Friday, 10, June, 2005 (03, Jumada al-Ula, 1426)

                        Analyzing the Arab Mindset
                        Abdullah Bajubeer 
                        The popular reaction to the newspaper report about an 
Iraqi farmer shooting down an Apache helicopter some time ago prompted me to 
look more carefully into the Arab way of thinking, particularly the influence 
of superstition on the Arab mindset. I was shocked to find that instead of 
finding logical solutions to the challenges posed by sophisticated 
technological advancement in many areas, the Arab mind seeks refuge in 
solutions based on legends and superstitions. A resistance to the pressures of 
the modern world controlled by reason and logic still lurks in our deepest 
recesses; it prefers to wallow in intellectual lethargy and self-indulgence, 
being content with imported technology without the least effort to develop the 
technology as non-Arab countries are doing and have done.

                        I wonder how a mindset weighed down by legends and 
superstitions can be impressed by contemporary world development based on 
science and technology. Will the rapid and radical changes happening in the 
world help the Arab mind to make a qualitative shift in its thinking style and 
open its doors to a rational and scientific approach? The Arab mind should 
learn how great achievements have been made with the help of science and 
technology so that society found a way to escape the curse of backwardness. An 
intelligent and logical approach to realities will enable us Arabs to throw 
away the superstitious way of thinking which has obstructed our progress over 
centuries. The new approach would also gear us to counter the challenges of the 
changed world more effectively.

                        Dr. Ibrahim Badran and Dr. Salwa Al-Khamash have 
written an excellent book on the Arab mindset. The book gives considerable 
insight into our way of thinking and our actions. The authors define 
superstition as ideas, customs and practices without a rational explanation; 
they have no basis in scientific fact. A superstitious mindset is a mentality 
that attempts to achieve an individual's or group's goals by activities that 
are not based on science or logic. Sometimes information based on logic is not 
enough to free people from the grip of superstitions. Another requirement is a 
social environment free from accumulated and inherited ideas steeped in 

                        A superstitious society will not doubt its power to 
defeat enemies armed with modern weaponry. The freak event of the Iraqi farmer 
armed with a primitive gun felling an Apache helicopter is an instance of how 
reason can be obfuscated by unreason. This single event might have boosted a 
popular belief in superstition, notwithstanding a thousand other instances of 
modern war machines reducing Iraq's defense to rubble. The Arab mind is ready 
to accept anything opposed to science and reason. It is kind of realization of 
a dream or fantasy lying deep somewhere in the dark corner of the subconscious.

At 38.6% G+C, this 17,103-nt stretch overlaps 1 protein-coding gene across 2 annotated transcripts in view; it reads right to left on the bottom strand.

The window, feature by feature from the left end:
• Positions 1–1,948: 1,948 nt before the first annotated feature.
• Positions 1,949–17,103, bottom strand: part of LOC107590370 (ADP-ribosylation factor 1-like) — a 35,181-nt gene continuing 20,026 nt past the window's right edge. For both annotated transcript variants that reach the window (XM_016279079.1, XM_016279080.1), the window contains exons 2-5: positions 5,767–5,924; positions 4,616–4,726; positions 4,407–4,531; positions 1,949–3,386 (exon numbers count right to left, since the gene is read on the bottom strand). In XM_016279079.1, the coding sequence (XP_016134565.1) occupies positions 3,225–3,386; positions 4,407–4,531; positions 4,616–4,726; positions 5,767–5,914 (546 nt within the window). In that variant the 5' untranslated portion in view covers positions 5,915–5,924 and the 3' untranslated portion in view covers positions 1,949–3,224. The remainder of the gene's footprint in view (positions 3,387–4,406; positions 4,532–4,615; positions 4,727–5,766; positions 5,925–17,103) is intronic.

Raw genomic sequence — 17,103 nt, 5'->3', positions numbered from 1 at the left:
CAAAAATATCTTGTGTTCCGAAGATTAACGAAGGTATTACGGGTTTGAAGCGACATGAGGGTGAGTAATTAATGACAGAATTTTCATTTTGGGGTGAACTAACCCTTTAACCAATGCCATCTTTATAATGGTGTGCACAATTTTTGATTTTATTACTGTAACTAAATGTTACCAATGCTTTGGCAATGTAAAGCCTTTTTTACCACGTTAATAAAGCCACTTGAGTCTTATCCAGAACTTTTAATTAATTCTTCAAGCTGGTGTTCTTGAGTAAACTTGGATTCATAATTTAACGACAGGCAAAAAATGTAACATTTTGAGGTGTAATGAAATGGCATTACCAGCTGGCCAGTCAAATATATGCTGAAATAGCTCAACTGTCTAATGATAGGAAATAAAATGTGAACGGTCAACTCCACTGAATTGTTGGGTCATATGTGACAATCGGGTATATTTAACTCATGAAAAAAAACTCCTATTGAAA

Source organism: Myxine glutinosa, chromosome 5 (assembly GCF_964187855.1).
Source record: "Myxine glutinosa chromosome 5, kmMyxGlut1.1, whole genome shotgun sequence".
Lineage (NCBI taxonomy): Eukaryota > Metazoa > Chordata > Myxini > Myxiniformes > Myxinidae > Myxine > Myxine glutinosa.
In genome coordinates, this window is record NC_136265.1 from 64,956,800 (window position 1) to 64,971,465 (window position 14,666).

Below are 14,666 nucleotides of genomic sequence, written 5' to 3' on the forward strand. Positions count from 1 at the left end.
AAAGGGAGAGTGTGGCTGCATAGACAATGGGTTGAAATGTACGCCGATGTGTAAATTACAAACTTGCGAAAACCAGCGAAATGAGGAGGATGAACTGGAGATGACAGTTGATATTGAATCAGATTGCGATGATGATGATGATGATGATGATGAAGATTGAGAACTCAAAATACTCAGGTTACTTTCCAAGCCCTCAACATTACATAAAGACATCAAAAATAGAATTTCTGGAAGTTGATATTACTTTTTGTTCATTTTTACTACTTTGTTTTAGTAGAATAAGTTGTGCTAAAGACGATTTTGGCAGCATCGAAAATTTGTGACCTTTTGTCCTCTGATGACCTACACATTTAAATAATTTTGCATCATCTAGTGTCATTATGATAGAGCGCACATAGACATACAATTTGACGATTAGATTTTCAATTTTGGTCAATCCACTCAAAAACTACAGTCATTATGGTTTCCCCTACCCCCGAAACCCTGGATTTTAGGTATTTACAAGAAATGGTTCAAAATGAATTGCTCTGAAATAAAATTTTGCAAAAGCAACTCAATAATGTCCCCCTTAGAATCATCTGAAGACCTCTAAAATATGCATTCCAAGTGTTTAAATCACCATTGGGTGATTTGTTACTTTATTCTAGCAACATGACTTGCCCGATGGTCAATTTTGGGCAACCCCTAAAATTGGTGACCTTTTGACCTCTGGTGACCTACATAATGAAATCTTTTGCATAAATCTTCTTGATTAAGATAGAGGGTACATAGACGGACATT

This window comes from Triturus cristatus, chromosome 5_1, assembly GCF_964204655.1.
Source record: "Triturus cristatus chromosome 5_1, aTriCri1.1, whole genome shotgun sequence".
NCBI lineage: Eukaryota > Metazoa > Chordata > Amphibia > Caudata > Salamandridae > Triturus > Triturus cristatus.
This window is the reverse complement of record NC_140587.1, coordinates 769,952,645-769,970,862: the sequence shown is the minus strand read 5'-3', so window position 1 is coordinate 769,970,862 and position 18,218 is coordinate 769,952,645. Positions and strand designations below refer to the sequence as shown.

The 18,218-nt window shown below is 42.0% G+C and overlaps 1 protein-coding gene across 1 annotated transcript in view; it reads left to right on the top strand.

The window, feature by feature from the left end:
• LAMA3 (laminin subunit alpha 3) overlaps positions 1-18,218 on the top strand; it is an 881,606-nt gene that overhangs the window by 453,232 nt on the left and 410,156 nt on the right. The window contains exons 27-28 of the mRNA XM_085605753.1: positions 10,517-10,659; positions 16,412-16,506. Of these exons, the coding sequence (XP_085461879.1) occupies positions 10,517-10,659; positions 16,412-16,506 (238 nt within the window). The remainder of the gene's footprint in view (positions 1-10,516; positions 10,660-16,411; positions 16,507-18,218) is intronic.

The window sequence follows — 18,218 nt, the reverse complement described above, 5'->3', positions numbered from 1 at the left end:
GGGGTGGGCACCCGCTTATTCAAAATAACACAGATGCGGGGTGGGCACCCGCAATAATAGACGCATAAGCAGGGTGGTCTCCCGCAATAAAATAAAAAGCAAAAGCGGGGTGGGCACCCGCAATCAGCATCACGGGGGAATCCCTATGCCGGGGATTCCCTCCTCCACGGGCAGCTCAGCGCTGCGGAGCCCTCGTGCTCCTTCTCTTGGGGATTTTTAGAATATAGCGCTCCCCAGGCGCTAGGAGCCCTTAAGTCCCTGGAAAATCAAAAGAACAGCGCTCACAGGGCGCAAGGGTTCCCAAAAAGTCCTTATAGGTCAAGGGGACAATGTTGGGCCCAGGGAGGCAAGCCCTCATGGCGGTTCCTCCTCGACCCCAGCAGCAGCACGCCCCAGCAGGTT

It is nonsense to believe that a small militant outfit 
with hardly any weapons to match the enemy will succeed in the battle for 
Baghdad only because they are the descendants of Arabs who established mighty 
Islamic empires in the past. They do not acknowledge that present-day realities 
are vastly different from those in their ancestors' times. Superstitions cannot 
defeat science nor can wishful statements in newspapers defuse the fury of 
Patriot missiles or bombs.

                        Dr. Badran and Dr. Al-Khamash also pointed out that a 
society under the influence of superstition will achieve little progress. They 
also said that poor people were more vulnerable to superstitions. I do not 
agree with this view. I believe that the menace is widespread among all classes.

                        Some Arab commanders reportedly consulted a sorcerer in 
order to find out the outcome of the 1967 war with Israel. The uneducated 
charlatan made the graduates of military academies and universities believe 
that they could win the war while the enemy would be routed in the first 
encounter. It might have been under the influence of this prediction that a 
section of the Arab media reported the next day that Israel's 175 fighter 
planes had been shot down in midair in the early hours of the first day of the 
war and the victorious Arab forces were approaching Tel Aviv. The facts, 
however, were rather different: All the military airfields and planes of the 
Arab country were bombed and destroyed by Israel in a matter of six hours after 
the beginning of the war.

                        The Arab media is not altogether free from a similar 
menace. I can produce many instances to prove the hold of superstition on 
journalists and writers. Several of them organize special functions to invoke 
the powers of saints, visit tombs or resort to sorcery. The extent of the 
influence of sorcery on society is evident from the increasing number of 
reports of swindlers who persuade people, particularly the wealthy, to part 
with large sums of money and then they - the swindlers - disappear.

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